Utica Shale

Definition - What does Utica Shale mean?

The Utica Shale is the stratigraphical unit of the Middle Ordovician age in the Appalachian Basin. It is black, organic rich, calcareous shale of the Middle Ordovician age. It underlies significant areas of Pennsylvania, New York, Ohio, West Virginia, Quebec and some other parts of eastern North America. It is located thousands of feet under the Marcellus Shale. It is estimated that it has natural gas deposits that range from at least 2 trillion cubic feet to 60 to 70 trillion cubic feet.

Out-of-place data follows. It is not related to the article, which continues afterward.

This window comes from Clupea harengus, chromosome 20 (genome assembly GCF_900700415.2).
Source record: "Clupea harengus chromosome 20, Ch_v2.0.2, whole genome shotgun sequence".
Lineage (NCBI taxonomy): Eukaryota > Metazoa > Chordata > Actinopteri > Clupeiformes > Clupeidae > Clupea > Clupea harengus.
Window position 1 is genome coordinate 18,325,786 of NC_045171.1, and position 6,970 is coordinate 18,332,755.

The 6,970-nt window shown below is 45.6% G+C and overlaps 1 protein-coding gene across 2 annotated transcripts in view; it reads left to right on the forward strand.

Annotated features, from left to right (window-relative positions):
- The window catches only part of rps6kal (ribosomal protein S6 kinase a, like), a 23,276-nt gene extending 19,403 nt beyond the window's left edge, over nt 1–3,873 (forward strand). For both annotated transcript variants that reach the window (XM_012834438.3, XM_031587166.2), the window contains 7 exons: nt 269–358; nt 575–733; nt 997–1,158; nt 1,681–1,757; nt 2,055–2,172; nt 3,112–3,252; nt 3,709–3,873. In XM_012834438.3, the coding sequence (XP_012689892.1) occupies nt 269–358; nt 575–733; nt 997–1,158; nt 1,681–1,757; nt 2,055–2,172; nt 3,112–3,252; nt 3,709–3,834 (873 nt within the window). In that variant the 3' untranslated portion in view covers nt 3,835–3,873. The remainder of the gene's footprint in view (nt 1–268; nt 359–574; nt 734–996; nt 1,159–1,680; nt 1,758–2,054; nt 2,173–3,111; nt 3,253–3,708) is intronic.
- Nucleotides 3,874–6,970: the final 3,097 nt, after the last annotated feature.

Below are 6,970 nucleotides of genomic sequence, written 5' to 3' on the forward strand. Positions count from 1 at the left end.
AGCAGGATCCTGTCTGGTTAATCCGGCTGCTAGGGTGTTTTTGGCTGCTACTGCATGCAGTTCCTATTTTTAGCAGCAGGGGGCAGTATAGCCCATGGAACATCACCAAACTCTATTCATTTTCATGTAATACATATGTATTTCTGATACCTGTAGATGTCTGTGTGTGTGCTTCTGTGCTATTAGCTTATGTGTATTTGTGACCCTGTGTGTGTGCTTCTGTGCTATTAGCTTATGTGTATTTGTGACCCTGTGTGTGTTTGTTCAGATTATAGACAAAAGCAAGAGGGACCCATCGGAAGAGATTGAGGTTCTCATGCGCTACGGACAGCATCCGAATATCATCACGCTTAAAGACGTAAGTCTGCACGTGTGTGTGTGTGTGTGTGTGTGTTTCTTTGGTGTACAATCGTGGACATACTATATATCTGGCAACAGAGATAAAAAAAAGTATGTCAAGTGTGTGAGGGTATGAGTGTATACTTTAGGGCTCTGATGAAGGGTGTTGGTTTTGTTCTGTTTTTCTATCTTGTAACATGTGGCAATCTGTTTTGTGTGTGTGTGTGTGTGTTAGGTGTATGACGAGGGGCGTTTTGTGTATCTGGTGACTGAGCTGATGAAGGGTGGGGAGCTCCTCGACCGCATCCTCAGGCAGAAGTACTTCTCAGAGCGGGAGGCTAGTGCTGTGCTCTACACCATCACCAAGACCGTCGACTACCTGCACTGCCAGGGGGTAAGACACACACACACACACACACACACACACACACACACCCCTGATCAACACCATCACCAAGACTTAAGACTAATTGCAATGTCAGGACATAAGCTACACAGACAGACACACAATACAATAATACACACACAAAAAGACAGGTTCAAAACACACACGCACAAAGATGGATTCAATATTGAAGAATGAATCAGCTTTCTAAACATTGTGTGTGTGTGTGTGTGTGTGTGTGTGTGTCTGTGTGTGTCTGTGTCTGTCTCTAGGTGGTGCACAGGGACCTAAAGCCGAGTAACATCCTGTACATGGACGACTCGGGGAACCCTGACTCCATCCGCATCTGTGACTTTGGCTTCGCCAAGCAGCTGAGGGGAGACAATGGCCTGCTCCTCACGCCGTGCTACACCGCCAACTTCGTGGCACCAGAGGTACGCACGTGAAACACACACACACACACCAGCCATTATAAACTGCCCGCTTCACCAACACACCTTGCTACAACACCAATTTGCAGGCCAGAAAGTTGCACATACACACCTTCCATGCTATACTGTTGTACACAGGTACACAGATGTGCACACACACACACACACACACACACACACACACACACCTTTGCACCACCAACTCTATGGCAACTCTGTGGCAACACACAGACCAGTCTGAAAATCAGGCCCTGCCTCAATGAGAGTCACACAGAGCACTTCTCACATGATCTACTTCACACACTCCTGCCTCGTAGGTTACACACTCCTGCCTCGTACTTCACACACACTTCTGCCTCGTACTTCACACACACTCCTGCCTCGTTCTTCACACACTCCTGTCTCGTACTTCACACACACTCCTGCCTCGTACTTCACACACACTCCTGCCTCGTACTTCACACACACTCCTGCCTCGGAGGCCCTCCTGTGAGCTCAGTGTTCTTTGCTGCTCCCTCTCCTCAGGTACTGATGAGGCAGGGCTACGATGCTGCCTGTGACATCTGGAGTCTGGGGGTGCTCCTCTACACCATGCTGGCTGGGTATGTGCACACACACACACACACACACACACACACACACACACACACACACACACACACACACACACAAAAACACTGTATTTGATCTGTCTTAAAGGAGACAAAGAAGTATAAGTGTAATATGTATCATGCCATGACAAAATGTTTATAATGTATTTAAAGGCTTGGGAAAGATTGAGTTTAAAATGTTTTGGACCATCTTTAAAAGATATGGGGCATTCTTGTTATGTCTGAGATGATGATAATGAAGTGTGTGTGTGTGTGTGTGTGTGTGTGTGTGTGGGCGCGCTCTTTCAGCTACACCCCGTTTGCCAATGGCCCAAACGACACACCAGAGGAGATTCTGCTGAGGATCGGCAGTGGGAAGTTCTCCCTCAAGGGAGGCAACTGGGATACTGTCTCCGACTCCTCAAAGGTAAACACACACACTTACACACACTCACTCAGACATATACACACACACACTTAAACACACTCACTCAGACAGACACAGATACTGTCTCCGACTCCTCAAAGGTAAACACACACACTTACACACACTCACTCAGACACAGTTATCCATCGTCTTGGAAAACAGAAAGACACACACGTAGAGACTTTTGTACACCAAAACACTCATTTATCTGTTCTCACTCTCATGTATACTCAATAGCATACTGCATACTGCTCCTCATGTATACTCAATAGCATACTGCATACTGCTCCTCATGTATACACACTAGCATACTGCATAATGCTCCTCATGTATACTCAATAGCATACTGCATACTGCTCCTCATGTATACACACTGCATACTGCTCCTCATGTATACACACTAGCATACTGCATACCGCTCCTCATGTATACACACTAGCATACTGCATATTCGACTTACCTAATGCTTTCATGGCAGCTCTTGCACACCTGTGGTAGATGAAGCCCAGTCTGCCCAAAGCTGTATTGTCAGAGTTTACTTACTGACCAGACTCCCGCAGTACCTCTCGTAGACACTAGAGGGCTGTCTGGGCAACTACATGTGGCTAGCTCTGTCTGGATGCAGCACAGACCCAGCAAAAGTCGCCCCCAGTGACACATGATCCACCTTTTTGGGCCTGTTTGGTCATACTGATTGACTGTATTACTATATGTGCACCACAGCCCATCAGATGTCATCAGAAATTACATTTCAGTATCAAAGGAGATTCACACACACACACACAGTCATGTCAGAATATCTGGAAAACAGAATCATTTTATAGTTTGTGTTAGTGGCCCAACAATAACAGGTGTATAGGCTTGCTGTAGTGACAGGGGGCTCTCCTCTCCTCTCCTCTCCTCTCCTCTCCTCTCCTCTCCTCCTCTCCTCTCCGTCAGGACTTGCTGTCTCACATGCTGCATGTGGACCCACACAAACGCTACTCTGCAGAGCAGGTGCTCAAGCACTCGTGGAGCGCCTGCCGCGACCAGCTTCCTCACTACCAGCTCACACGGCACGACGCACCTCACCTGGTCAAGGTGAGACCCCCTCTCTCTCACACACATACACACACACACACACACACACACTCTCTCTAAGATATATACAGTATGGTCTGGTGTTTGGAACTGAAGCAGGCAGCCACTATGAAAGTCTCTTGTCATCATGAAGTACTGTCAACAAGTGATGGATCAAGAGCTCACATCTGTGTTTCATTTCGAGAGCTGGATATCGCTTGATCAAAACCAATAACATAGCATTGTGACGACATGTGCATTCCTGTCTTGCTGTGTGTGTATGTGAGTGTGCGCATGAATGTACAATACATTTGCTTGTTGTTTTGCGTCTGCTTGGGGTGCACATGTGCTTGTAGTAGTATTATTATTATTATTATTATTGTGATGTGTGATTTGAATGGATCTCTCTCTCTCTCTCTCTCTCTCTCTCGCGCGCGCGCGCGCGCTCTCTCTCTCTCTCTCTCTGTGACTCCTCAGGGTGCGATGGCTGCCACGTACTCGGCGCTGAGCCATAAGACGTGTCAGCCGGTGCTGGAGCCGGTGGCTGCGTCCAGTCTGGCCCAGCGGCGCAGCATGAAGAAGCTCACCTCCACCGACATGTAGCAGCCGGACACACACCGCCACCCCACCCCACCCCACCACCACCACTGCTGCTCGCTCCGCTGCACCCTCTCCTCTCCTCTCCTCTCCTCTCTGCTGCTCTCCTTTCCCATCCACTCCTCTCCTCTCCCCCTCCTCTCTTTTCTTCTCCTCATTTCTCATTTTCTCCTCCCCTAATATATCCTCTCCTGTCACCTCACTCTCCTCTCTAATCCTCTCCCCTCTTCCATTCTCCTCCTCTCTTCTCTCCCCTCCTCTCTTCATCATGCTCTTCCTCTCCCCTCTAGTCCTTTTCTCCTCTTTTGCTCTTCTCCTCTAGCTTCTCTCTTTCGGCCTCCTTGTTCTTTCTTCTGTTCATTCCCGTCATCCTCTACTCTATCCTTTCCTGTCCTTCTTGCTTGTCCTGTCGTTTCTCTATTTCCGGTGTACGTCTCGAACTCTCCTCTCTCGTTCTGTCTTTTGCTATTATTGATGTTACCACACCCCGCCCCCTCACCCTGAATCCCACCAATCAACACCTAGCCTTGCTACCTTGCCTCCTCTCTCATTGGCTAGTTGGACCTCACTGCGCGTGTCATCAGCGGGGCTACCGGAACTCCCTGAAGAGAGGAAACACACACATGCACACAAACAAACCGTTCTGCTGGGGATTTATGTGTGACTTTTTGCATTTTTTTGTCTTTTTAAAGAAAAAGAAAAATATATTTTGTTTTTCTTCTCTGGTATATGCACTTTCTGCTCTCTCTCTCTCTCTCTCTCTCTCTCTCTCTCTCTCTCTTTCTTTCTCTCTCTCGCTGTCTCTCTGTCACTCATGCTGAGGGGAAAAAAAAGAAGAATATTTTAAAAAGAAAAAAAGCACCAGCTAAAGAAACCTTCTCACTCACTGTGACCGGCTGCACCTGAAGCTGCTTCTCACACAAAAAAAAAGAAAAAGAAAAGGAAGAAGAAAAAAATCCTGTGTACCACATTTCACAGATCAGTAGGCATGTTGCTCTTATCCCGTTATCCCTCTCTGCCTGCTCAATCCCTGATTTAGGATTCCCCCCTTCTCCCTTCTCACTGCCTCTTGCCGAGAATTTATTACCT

Petropedia explains Utica Shale

Utica Shale is receiving a lot of attention because of its large amount of natural gas, crude oil and natural-gas-liquid yielding to the wells drilled in Pennsylvania and Ohio. It is estimated that Utica Shale consists of 208 million barrels of natural gas liquids, 38 trillion cubic feet of natural gas and 940 million barrels of oil.

Utica Shale is considered to be the source rock of natural gas or oil by geologists. The oil and natural gas have migrated upwards, i.e., they are produced from the reservoirs in the overlying rock units.

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